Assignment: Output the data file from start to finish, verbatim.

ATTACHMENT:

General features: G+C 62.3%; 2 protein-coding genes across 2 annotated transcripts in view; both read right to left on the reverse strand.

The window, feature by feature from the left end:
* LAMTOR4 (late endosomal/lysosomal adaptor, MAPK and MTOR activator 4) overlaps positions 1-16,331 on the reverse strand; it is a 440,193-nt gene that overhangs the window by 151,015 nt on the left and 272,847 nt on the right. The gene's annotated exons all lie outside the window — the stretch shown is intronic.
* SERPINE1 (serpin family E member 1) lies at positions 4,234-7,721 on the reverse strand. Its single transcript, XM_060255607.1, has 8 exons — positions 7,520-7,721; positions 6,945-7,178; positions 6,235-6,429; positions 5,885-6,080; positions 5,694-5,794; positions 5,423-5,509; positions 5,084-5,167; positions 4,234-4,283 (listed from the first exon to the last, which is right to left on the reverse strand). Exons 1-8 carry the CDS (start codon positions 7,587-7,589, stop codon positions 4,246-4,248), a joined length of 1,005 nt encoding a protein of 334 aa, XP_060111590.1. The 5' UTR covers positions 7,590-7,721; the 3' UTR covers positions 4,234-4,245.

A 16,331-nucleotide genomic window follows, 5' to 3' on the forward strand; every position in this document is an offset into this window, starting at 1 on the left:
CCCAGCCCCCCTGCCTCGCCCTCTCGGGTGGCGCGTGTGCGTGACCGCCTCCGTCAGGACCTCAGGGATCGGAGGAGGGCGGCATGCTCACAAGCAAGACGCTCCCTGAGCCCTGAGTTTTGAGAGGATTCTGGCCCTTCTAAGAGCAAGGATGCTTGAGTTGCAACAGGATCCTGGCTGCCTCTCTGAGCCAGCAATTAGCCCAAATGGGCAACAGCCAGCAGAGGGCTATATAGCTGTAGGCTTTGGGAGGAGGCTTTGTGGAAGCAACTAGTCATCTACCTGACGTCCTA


General features: G+C 62.3%; 2 protein-coding genes across 2 annotated transcripts in view; both read right to left on the reverse strand.

The window, feature by feature from the left end:
* LAMTOR4 (late endosomal/lysosomal adaptor, MAPK and MTOR activator 4) overlaps positions 1-16,331 on the reverse strand; it is a 440,193-nt gene that overhangs the window by 151,015 nt on the left and 272,847 nt on the right. The gene's annotated exons all lie outside the window — the stretch shown is intronic.
* SERPINE1 (serpin family E member 1) lies at positions 4,234-7,721 on the reverse strand. Its single transcript, XM_060255607.1, has 8 exons — positions 7,520-7,721; positions 6,945-7,178; positions 6,235-6,429; positions 5,885-6,080; positions 5,694-5,794; positions 5,423-5,509; positions 5,084-5,167; positions 4,234-4,283 (listed from the first exon to the last, which is right to left on the reverse strand). Exons 1-8 carry the CDS (start codon positions 7,587-7,589, stop codon positions 4,246-4,248), a joined length of 1,005 nt encoding a protein of 334 aa, XP_060111590.1. The 5' UTR covers positions 7,590-7,721; the 3' UTR covers positions 4,234-4,245.

A 16,331-nucleotide genomic window follows, 5' to 3' on the forward strand; every position in this document is an offset into this window, starting at 1 on the left:
CCCAGCCCCCCTGCCTCGCCCTCTCGGGTGGCGCGTGTGCGTGACCGCCTCCGTCAGGACCTCAGGGATCGGAGGAGGGCGGCATGCTCACAAGCAAGACGCTCCCTGAGCCCTGAGTTTTGAGAGGATTCTGGCCCTTCTAAGAGCAAGGATGCTTGAGTTGCAACAGGATCCTGGCTGCCTCTCTGAGCCAGCAATTAGCCCAAATGGGCAACAGCCAGCAGAGGGCTATATAGCTGTAGGCTTTGGGAGGAGGCTTTGTGGAAGCAACTAGTCATCTACCTGACGTCCTA